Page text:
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Release v0.2: More Globals = More Comfy


This is a second release of Comfy at version v0.2.0. In short it brings some API improvements, greatly improved default performance on integrated GPUs, and overall a lot of bugfixes & small performance improvements.


The main change in this release is that EngineContext is not necessary to pass around anymore. This should simplify a lot of the confusion, as the #1 question about Comfy from many people was about GameContext and EngineContext and why are there two any why do we even need them.

Since Comfy already uses globals for many things, it makes sense to just embrace this fully and move the remaining things to globals as well. Many of the values provided in EngineContext were already available through globals and just re-exported, so this shouldn't be a huge issue.

Comfy will still use EngineContext internally for some things, but this won't be re-exported to the users as everything should be accessible by other means.

List of removed things and where to find them now:

  • c.delta -> delta(). This is likely going to be something that most users (including us) will re-export into their GameContext/GameState anyway.
  • c.world() -> world(). ECS world already lived in a single instance, it's now moved into a single global.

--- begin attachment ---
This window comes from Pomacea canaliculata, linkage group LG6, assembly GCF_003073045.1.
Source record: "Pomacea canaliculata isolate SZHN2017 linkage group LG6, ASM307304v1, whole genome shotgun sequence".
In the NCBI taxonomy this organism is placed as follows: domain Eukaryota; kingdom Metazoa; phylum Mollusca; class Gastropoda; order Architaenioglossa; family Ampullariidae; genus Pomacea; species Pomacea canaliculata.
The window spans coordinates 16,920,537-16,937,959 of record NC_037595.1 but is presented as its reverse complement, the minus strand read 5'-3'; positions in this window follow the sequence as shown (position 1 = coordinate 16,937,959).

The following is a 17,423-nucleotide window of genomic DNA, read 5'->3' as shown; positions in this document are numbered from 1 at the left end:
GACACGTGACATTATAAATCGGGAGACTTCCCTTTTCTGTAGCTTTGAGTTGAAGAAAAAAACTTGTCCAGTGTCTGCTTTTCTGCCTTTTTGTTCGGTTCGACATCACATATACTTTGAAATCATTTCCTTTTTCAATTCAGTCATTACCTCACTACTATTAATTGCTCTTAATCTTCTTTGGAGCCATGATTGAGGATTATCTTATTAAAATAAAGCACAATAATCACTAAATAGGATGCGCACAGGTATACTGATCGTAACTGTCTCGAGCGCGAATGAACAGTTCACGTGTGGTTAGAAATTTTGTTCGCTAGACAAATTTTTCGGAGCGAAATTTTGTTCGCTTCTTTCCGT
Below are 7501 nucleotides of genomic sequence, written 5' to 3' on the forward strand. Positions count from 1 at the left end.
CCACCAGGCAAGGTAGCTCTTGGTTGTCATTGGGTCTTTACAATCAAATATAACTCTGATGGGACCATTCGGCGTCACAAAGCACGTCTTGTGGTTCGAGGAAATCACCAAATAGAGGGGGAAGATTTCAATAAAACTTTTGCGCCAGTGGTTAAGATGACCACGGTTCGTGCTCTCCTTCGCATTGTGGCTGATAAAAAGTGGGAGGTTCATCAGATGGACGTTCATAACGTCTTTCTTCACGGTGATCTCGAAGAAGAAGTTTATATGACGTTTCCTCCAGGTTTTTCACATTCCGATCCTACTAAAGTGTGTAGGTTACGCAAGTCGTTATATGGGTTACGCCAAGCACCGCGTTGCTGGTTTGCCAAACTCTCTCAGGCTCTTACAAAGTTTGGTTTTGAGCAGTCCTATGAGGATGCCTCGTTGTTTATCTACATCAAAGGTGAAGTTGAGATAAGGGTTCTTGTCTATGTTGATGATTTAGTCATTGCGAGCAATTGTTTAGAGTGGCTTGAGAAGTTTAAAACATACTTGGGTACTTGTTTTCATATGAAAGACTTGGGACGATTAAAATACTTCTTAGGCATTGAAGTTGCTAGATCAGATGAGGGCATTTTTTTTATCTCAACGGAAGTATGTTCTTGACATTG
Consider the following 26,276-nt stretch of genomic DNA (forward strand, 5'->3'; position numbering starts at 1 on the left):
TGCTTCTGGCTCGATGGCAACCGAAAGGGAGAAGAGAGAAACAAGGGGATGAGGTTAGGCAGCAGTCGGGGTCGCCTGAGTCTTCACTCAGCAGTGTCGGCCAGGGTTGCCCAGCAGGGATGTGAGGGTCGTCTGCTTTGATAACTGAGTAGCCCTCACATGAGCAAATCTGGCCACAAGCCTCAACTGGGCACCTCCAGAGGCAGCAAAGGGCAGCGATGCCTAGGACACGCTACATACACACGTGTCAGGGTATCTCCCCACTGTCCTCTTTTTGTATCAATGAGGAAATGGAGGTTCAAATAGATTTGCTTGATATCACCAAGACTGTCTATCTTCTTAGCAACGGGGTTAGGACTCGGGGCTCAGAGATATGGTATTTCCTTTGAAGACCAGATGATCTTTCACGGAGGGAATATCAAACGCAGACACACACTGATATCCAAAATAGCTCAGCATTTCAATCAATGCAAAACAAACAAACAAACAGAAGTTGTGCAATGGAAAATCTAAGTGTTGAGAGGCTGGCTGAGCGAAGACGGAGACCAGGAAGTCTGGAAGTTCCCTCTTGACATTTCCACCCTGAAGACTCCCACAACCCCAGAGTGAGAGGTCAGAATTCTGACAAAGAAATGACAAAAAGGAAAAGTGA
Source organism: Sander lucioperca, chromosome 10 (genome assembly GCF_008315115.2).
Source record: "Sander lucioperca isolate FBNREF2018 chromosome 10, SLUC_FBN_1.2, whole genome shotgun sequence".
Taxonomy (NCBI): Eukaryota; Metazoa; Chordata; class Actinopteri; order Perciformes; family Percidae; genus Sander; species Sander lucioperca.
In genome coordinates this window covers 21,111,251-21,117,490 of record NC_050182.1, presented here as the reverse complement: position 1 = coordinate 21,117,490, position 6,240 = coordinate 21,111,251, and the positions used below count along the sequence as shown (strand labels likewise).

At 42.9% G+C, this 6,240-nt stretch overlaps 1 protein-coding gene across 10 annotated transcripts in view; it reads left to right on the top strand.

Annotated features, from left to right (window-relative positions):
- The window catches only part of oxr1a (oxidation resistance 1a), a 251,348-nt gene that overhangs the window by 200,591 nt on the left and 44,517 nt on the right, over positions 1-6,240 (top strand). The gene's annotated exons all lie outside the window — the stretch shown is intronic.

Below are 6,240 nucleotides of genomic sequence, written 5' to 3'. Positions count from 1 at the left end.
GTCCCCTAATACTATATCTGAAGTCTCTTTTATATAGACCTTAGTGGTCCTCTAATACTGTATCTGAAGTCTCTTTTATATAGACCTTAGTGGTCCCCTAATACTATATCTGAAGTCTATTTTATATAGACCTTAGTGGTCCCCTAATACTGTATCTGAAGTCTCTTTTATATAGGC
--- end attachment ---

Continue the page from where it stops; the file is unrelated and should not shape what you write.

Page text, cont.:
• c.commands() -> commands(). Same as above.
  • c.cooldowns() -> cooldowns(). This might be worth re-exporting into GameContext if accessed frequently, but in either way there's no extra overhead compared to before.
  • c.mouse_world -> mouse_world(). This already existed before, and may also be worth re-exporting anyway.
  • c.egui -> egui(). Note that before this was a field, now it's a global function. Though in this case egui::Context is already internally Arc<Mutex<ContextImpl>>, so this function is actually very cheap to call as it just returns a &'static egui::Context :)
  • c.egui_wants_mouse -> egui().wants_pointer_input()
  • c.config -> game_config() and game_config_mut().
  • c.cached_loader.borrow_mut() -> cached_loader_mut() (for & just omit _mut).
  • similarly c.changes.borrow_mut() -> changes() and c.notifications.borrow_mut() -> notifications(). The last three were undocumented and are not really intended for public use yet, but documenting them here anyway.